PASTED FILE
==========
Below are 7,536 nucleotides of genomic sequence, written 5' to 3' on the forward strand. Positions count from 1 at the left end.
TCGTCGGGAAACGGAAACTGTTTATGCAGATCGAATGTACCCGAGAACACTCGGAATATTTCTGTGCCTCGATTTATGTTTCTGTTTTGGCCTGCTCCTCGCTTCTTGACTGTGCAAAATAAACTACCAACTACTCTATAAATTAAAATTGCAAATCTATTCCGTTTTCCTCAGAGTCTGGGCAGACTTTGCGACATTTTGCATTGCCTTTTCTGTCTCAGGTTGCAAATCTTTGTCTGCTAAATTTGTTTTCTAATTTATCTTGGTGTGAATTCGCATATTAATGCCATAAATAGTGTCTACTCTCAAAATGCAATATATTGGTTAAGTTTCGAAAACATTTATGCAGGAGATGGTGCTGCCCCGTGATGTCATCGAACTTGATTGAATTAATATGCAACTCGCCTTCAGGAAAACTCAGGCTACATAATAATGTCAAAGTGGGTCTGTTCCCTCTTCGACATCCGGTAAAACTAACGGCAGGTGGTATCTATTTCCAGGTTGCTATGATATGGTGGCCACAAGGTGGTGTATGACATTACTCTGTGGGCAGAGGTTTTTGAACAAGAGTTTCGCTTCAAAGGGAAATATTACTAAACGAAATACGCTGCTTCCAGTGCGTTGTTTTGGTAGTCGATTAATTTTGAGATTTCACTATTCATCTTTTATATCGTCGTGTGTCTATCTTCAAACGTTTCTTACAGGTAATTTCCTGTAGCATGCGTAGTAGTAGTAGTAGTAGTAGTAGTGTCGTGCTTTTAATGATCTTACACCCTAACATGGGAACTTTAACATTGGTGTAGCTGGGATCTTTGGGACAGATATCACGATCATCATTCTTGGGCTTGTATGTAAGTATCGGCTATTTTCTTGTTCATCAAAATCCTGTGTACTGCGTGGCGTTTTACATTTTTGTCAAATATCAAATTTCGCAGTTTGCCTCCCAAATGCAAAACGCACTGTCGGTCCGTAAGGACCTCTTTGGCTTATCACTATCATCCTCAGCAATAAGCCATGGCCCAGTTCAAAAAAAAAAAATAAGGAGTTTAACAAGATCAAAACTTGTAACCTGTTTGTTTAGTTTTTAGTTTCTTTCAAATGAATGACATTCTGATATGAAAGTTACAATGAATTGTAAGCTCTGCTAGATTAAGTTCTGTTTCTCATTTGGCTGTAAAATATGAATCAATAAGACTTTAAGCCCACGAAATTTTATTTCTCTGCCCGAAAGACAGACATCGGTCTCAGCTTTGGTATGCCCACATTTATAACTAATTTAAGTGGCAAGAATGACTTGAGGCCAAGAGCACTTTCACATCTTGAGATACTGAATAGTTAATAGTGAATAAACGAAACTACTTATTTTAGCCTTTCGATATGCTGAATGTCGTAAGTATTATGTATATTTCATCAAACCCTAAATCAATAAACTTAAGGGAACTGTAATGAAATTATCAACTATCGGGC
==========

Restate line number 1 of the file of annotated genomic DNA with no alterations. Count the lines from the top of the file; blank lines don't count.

Below are 7,536 nucleotides of genomic sequence, written 5' to 3' on the forward strand. Positions count from 1 at the left end.